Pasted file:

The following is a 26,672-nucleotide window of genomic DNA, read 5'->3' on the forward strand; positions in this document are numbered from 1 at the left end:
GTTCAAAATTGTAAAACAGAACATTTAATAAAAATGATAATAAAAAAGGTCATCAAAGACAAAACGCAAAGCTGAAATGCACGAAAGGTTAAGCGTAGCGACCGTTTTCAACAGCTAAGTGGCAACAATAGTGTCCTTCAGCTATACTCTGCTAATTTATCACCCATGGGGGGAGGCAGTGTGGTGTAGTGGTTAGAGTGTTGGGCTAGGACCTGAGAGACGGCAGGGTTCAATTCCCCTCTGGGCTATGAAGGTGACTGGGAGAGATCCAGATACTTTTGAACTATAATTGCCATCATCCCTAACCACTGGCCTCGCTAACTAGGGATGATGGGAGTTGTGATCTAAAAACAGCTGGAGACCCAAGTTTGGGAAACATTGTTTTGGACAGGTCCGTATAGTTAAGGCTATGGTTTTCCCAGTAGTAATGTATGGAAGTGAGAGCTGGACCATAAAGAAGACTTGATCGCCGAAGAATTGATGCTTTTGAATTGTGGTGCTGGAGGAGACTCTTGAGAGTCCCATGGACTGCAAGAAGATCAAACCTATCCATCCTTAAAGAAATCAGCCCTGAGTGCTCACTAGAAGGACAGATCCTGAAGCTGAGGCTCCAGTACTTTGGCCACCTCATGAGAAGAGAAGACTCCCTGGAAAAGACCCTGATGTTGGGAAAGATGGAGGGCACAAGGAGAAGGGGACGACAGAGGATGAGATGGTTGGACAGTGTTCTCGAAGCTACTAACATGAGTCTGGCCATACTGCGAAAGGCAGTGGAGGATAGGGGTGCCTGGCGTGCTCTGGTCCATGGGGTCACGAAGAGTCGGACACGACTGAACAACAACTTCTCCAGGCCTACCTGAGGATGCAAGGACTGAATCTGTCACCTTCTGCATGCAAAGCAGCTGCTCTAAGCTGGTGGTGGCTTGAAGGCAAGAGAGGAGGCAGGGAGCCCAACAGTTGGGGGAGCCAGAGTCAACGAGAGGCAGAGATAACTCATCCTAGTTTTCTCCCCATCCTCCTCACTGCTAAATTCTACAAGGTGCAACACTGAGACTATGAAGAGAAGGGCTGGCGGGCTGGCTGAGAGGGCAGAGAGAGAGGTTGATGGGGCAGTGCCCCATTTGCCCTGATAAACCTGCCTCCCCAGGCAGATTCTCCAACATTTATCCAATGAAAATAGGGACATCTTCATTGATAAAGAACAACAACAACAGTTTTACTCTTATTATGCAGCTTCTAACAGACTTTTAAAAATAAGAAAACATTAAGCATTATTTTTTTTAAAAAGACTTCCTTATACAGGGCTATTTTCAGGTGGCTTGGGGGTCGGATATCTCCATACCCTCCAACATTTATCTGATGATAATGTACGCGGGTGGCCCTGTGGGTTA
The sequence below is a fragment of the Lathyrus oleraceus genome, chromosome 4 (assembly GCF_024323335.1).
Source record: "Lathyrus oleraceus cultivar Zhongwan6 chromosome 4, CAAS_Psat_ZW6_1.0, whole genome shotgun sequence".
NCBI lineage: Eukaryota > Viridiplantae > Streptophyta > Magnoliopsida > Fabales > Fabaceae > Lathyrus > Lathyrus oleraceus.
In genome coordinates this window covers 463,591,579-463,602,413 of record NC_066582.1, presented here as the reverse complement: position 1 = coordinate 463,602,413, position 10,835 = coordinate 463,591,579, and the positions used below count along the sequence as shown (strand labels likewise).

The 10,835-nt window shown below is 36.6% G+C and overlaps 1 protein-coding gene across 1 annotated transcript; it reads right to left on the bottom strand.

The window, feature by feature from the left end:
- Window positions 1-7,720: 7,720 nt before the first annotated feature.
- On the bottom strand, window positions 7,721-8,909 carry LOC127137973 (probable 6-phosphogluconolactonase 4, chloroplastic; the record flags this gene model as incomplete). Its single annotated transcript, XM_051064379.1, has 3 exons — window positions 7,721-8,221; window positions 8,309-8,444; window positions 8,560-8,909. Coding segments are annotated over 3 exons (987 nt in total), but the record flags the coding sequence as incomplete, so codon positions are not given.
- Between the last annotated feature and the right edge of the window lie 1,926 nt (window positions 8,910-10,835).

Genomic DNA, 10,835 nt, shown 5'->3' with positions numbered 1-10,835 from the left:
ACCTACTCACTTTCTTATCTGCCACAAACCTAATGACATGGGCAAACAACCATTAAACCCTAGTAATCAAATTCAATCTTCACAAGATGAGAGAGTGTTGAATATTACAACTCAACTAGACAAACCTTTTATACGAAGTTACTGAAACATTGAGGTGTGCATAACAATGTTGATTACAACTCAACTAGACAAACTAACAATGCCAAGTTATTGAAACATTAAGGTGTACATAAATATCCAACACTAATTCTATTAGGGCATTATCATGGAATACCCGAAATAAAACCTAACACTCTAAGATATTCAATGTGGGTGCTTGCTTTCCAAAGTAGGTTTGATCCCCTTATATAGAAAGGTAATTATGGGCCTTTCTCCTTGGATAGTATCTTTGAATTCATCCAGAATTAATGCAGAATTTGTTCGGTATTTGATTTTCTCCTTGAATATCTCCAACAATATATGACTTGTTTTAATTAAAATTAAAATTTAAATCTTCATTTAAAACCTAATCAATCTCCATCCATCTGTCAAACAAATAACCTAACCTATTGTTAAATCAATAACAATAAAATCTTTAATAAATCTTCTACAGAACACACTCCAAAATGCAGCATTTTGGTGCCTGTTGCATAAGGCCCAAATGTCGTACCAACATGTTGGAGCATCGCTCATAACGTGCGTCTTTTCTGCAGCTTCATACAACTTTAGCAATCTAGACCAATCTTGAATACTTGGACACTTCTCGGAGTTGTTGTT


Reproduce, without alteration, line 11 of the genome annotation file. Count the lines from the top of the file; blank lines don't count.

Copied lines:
- Between the last annotated feature and the right edge of the window lie 1,926 nt (window positions 8,910-10,835).